FEATURE: On moving on from bullying by Ralph Guzman

Bullying victims can suffer from trauma and it takes time to heal. The abuse can take on one's ego and self-worth. Worst, it results to suicide and sometimes, murder.

How to stop bullying

Bullies can be everywhere. They can be inside your house, in your kids' school or classrooms. They can also be online - in the social media networks for the prime example.


Whether you or your kids were bullied in the early age or during teenage days, moving on is always a delicate thing. It takes a huge load of struggles and sacrifices to recover. The trauma may linger and it can destruct you from performing your daily life routine.

READ: High school bully apologizes via Facebook 20 years later

So, for this subject, we are hereby featuring, with proper consent, a Facebook post of Mr. Ralph Guzman who has been bullied way back in his fifth grade.

Although his experience still left some scars, Ralph realized over time that, "At the end of the day, we will be judged not just by our ability to ask forgiveness, but also for the ability to grant forgiveness."

Without further ado, here's his post in full:
Earlier tonight, I had dinner at a hole-in-the-wall, where I saw an ex-schoolmate who made my life considerably miserable when I was in the fifth grade. Yes, I was bullied way back. While I thought that not fighting back at the time was the Christian thing to do, I'd say that the experience still left some scars. And human as I am, I somehow wished, as part of my own revenge, that "divine justice" would just take its course.

I was taken aback by the unexpected encounter. Thing is, while I always thought that any encounter in this day and age would bring out my worst ill feelings, I was taken even more aback by the rush of serenity that came over me. It surprised me.

I just realized with certainty: I have forgiven and have moved on. While I didn't get the apology I always wanted or thought I deserved (not that I expected it from such characters -- though some of the other bullies actually apologized later on), I guess a big part of me now sees this as a blessing. At the end of the day, we will be judged not just by our ability to ask forgiveness, but also for the ability to grant forgiveness. And I realize that in forgiving, it's really yourself that you release from a prison of bitterness and not just the offender.

Equally, I look back at those dark moments and realize that while they are just now a footnote of the past. Scars are gone, and I've been so blessed. They have galvanized my principles and gave me more solid strength -- and the opportunity, I would like to believe, to empathize, console and coach those who experience the same situation as well as the lingering emotions afterward.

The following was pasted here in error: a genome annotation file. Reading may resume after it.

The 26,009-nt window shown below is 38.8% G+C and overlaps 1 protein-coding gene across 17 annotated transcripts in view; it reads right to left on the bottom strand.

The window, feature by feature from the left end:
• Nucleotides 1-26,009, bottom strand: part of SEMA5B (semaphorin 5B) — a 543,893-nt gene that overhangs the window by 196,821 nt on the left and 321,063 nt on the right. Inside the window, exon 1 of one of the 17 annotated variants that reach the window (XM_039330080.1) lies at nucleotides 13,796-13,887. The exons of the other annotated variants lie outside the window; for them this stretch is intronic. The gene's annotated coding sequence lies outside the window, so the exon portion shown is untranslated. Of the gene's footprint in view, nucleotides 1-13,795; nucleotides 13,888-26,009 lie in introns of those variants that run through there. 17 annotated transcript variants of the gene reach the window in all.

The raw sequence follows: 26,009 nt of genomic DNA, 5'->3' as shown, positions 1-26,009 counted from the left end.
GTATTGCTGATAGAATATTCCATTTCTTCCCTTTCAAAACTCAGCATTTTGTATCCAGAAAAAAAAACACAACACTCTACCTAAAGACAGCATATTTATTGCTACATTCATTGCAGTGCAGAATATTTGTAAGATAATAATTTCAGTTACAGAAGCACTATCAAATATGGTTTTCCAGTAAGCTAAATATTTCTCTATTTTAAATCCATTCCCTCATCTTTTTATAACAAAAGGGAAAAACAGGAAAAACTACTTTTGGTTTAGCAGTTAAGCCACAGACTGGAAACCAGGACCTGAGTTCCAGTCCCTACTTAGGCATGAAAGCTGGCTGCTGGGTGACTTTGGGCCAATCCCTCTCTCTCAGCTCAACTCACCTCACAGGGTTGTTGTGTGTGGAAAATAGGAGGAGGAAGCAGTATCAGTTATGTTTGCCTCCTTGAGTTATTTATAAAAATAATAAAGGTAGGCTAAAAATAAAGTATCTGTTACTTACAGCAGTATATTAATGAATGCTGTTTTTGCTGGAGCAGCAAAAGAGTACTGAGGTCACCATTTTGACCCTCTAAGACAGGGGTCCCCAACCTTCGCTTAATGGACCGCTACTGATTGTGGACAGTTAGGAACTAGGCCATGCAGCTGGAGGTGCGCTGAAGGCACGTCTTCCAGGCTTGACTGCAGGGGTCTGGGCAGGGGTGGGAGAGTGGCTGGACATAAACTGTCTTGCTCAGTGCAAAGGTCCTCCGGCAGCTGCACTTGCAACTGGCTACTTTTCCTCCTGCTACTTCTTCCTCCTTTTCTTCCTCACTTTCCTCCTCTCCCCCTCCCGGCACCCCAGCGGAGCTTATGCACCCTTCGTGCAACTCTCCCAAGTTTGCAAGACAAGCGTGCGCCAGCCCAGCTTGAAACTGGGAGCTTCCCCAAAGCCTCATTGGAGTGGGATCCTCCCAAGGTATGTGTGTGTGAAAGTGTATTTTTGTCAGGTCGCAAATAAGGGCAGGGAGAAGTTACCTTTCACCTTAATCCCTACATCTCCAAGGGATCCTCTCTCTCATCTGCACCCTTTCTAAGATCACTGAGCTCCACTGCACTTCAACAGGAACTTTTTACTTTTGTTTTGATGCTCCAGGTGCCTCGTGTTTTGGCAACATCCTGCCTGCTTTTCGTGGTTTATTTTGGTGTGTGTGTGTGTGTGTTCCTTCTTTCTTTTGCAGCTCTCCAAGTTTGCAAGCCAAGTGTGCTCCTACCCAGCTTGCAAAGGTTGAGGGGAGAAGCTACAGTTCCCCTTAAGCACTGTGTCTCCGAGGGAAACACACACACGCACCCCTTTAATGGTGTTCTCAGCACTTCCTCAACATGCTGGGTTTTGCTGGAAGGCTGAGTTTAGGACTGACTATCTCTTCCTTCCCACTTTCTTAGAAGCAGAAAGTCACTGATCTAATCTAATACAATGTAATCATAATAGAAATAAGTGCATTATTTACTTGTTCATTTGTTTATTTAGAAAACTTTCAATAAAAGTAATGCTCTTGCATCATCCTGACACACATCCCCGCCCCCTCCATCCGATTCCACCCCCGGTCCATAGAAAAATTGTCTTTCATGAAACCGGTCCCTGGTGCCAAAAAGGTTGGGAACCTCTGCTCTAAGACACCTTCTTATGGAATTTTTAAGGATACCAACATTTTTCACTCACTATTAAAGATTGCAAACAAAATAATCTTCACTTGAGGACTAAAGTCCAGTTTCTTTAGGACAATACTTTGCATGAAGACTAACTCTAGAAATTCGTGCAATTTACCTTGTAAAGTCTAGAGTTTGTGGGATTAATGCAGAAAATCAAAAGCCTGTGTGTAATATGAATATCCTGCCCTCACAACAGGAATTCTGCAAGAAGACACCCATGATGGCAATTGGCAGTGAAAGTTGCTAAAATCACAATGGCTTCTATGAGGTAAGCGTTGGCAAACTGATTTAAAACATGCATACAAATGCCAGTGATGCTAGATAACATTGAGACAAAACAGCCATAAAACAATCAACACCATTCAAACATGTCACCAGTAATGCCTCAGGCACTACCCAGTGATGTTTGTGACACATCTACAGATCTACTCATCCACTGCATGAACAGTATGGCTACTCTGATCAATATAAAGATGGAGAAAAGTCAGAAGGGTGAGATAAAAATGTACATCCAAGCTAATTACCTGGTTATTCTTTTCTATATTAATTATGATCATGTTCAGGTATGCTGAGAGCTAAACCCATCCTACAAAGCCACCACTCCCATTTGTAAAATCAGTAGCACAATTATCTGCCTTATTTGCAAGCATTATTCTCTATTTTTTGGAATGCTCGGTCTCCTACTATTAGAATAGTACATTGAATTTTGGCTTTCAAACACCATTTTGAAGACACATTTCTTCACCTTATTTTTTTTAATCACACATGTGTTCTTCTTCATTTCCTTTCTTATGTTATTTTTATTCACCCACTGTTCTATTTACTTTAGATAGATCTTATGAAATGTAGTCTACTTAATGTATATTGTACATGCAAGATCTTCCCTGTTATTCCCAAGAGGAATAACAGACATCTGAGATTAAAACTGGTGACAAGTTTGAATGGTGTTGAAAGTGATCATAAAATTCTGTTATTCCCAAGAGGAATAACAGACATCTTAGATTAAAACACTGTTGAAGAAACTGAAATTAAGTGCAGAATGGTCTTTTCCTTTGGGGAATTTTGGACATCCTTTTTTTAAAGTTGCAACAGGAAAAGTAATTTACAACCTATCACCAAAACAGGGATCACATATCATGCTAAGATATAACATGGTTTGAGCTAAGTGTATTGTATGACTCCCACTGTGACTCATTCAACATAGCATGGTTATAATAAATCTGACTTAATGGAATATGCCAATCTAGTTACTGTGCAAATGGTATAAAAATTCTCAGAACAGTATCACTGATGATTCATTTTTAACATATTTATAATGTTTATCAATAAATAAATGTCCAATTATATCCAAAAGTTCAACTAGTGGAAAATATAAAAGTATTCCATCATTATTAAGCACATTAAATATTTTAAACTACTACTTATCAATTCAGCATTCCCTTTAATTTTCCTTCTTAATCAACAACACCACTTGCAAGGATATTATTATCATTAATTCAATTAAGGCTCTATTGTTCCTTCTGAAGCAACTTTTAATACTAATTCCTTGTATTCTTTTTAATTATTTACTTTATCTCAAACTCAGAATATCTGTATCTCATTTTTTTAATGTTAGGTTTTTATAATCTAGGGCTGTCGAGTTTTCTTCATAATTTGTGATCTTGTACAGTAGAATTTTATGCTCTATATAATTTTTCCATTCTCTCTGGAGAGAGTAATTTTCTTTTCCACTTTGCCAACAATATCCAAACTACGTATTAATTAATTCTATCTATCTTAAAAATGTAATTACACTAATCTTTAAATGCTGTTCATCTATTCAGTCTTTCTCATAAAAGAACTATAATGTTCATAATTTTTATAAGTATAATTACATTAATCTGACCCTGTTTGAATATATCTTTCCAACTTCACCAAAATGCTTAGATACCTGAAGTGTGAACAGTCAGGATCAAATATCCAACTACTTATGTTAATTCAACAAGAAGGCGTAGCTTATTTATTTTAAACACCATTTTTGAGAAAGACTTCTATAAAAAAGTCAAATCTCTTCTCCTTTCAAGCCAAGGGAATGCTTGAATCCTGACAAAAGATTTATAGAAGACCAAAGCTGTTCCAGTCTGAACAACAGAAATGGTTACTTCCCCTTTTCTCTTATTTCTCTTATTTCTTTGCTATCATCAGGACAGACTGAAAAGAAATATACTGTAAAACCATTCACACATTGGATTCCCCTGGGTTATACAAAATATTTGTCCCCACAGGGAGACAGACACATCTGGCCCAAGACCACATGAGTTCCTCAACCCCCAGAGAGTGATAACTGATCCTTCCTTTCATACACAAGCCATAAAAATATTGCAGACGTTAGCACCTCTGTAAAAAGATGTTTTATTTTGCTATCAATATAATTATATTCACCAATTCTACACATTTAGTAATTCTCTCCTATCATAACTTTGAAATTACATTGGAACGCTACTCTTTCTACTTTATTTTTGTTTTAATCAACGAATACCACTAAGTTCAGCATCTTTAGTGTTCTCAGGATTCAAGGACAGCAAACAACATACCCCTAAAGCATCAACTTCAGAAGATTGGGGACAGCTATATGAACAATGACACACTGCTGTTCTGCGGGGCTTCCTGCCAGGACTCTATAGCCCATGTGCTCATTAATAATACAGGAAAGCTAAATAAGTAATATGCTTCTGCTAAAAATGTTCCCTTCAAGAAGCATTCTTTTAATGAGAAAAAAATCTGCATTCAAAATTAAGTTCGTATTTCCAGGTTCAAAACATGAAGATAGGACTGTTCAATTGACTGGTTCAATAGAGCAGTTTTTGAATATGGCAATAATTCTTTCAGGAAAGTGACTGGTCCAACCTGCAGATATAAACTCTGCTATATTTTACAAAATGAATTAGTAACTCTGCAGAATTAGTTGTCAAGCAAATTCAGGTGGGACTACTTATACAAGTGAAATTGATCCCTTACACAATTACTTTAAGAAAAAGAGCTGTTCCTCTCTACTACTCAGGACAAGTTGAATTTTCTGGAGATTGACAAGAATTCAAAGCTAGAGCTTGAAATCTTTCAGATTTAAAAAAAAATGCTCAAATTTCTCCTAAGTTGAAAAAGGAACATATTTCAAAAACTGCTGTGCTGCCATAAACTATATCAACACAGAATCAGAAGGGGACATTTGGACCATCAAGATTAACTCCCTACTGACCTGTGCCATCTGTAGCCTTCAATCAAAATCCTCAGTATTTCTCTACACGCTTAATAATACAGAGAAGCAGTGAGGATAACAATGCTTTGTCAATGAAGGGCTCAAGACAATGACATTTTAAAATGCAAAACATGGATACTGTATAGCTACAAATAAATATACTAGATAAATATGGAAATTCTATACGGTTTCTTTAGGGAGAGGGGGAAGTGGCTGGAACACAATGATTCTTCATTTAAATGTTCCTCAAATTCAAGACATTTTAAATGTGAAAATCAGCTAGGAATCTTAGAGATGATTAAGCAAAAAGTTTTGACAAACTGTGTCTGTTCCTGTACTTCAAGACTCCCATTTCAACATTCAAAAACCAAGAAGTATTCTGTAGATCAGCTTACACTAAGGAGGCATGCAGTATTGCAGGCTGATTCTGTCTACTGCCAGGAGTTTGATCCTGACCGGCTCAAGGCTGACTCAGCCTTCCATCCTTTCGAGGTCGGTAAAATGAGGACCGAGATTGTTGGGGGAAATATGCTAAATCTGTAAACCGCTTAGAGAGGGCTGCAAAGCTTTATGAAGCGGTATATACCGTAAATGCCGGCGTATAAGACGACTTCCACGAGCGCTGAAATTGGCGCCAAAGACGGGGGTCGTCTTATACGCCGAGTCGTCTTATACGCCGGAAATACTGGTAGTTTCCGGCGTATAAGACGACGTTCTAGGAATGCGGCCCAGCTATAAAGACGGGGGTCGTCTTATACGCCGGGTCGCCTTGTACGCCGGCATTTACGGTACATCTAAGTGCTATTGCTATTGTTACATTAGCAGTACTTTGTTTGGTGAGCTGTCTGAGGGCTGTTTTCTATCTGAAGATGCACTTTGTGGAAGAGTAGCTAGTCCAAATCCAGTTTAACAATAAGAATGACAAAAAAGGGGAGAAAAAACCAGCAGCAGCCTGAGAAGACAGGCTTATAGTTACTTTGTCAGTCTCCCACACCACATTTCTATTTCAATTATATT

There was no "Hi" or "Hello" and I prefer leaving it at that. But as I end this day, I sincerely pray for him. I've come to realize that bullies also resort to such because of a poor environment growing up, and that they themselves come from a place of deep unhappiness.

I could have fought back then. I could have fought now. But I've learned to choose my battles. So this is the battle I now choose: I make the call to educators and parents --to make a firmer stand vs bullying. Teachers should not turn a blind eye nor give a deaf ear. And they must prevent the reinforcement of such unfortunate scenarios. I'm very thankful that my parents have always been supportive and equipped me with confidence and life skills. But I've heard of parents with kids who are bullied who instantly label their own as weak and just put the blame on them. That's not parenting. It doesn't "toughen" up kids. It just worsens matters -- and it erodes the delicate trust and faith they have in you.

I'm posting this to make a stand. And also to start the conversation that is often avoided. People who experience bullying are often pushed into a place of shame-- a place where they doubt their sense of worth, and belongingness. It can be a dark place, and many get trapped there because no one is helping out. I know we can all do better. Good night and peace to one and all. (Posted on September 28 at 10:44pm)
In any case, parents do play a big role in helping their kids come out of that "dark place" described by Ralph. It is vital to help bullying victims come out in order to start regaining their lost self confidence.

For the bullying survivors out there, do you have anything to suggest on how to heal oneself from the pains of the abuse?

Perhaps, answers on how to move on and recover from bullying?

Source: Facebook post of Ralph Guzman

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